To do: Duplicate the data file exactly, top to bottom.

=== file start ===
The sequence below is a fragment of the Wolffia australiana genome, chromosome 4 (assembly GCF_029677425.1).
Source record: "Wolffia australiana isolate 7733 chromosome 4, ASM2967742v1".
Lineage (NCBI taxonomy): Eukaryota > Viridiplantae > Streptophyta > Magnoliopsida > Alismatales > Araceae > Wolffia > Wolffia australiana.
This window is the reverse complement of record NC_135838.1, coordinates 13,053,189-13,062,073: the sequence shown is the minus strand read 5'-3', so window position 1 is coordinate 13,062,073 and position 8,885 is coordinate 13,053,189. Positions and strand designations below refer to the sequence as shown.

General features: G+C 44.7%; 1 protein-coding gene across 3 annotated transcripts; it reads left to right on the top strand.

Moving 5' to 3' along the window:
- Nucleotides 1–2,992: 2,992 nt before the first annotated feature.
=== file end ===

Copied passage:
The sequence below is a fragment of the Wolffia australiana genome, chromosome 4 (assembly GCF_029677425.1).
Source record: "Wolffia australiana isolate 7733 chromosome 4, ASM2967742v1".
Lineage (NCBI taxonomy): Eukaryota > Viridiplantae > Streptophyta > Magnoliopsida > Alismatales > Araceae > Wolffia > Wolffia australiana.
This window is the reverse complement of record NC_135838.1, coordinates 13,053,189-13,062,073: the sequence shown is the minus strand read 5'-3', so window position 1 is coordinate 13,062,073 and position 8,885 is coordinate 13,053,189. Positions and strand designations below refer to the sequence as shown.

General features: G+C 44.7%; 1 protein-coding gene across 3 annotated transcripts; it reads left to right on the top strand.

Moving 5' to 3' along the window:
- Nucleotides 1–2,992: 2,992 nt before the first annotated feature.